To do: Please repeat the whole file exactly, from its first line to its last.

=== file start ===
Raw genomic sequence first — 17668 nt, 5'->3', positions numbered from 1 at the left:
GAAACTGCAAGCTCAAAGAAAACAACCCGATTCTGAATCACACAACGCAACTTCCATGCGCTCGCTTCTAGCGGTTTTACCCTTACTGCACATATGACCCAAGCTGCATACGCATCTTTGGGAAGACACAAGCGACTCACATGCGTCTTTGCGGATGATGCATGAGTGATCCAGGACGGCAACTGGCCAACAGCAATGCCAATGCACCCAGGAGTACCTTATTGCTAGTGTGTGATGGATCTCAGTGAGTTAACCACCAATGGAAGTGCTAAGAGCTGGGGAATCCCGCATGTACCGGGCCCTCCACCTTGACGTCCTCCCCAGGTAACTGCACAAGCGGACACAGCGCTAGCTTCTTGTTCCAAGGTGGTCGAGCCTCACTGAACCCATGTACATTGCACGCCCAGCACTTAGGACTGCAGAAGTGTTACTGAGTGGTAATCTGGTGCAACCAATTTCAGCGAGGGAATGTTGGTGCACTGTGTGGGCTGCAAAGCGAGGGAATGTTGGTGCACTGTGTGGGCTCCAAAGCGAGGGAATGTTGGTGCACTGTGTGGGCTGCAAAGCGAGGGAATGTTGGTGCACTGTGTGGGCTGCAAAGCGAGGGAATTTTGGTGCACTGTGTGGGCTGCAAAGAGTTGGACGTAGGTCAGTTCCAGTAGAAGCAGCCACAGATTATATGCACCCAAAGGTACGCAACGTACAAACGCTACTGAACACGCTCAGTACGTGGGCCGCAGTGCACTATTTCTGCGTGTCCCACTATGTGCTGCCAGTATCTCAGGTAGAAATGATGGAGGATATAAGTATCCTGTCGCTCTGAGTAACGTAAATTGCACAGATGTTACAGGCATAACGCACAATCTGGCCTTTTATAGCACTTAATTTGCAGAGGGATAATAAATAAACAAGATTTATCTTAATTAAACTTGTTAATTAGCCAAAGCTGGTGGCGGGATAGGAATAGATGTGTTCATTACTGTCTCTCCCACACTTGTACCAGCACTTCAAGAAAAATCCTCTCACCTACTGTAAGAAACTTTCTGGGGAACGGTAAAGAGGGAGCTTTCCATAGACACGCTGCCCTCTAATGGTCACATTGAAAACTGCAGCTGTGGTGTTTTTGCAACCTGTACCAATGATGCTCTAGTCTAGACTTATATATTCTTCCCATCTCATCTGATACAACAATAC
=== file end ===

Raw genomic sequence first — 17668 nt, 5'->3', positions numbered from 1 at the left:
GAAACTGCAAGCTCAAAGAAAACAACCCGATTCTGAATCACACAACGCAACTTCCATGCGCTCGCTTCTAGCGGTTTTACCCTTACTGCACATATGACCCAAGCTGCATACGCATCTTTGGGAAGACACAAGCGACTCACATGCGTCTTTGCGGATGATGCATGAGTGATCCAGGACGGCAACTGGCCAACAGCAATGCCAATGCACCCAGGAGTACCTTATTGCTAGTGTGTGATGGATCTCAGTGAGTTAACCACCAATGGAAGTGCTAAGAGCTGGGGAATCCCGCATGTACCGGGCCCTCCACCTTGACGTCCTCCCCAGGTAACTGCACAAGCGGACACAGCGCTAGCTTCTTGTTCCAAGGTGGTCGAGCCTCACTGAACCCATGTACATTGCACGCCCAGCACTTAGGACTGCAGAAGTGTTACTGAGTGGTAATCTGGTGCAACCAATTTCAGCGAGGGAATGTTGGTGCACTGTGTGGGCTGCAAAGCGAGGGAATGTTGGTGCACTGTGTGGGCTCCAAAGCGAGGGAATGTTGGTGCACTGTGTGGGCTGCAAAGCGAGGGAATGTTGGTGCACTGTGTGGGCTGCAAAGCGAGGGAATTTTGGTGCACTGTGTGGGCTGCAAAGAGTTGGACGTAGGTCAGTTCCAGTAGAAGCAGCCACAGATTATATGCACCCAAAGGTACGCAACGTACAAACGCTACTGAACACGCTCAGTACGTGGGCCGCAGTGCACTATTTCTGCGTGTCCCACTATGTGCTGCCAGTATCTCAGGTAGAAATGATGGAGGATATAAGTATCCTGTCGCTCTGAGTAACGTAAATTGCACAGATGTTACAGGCATAACGCACAATCTGGCCTTTTATAGCACTTAATTTGCAGAGGGATAATAAATAAACAAGATTTATCTTAATTAAACTTGTTAATTAGCCAAAGCTGGTGGCGGGATAGGAATAGATGTGTTCATTACTGTCTCTCCCACACTTGTACCAGCACTTCAAGAAAAATCCTCTCACCTACTGTAAGAAACTTTCTGGGGAACGGTAAAGAGGGAGCTTTCCATAGACACGCTGCCCTCTAATGGTCACATTGAAAACTGCAGCTGTGGTGTTTTTGCAACCTGTACCAATGATGCTCTAGTCTAGACTTATATATTCTTCCCATCTCATCTGATACAACAATAC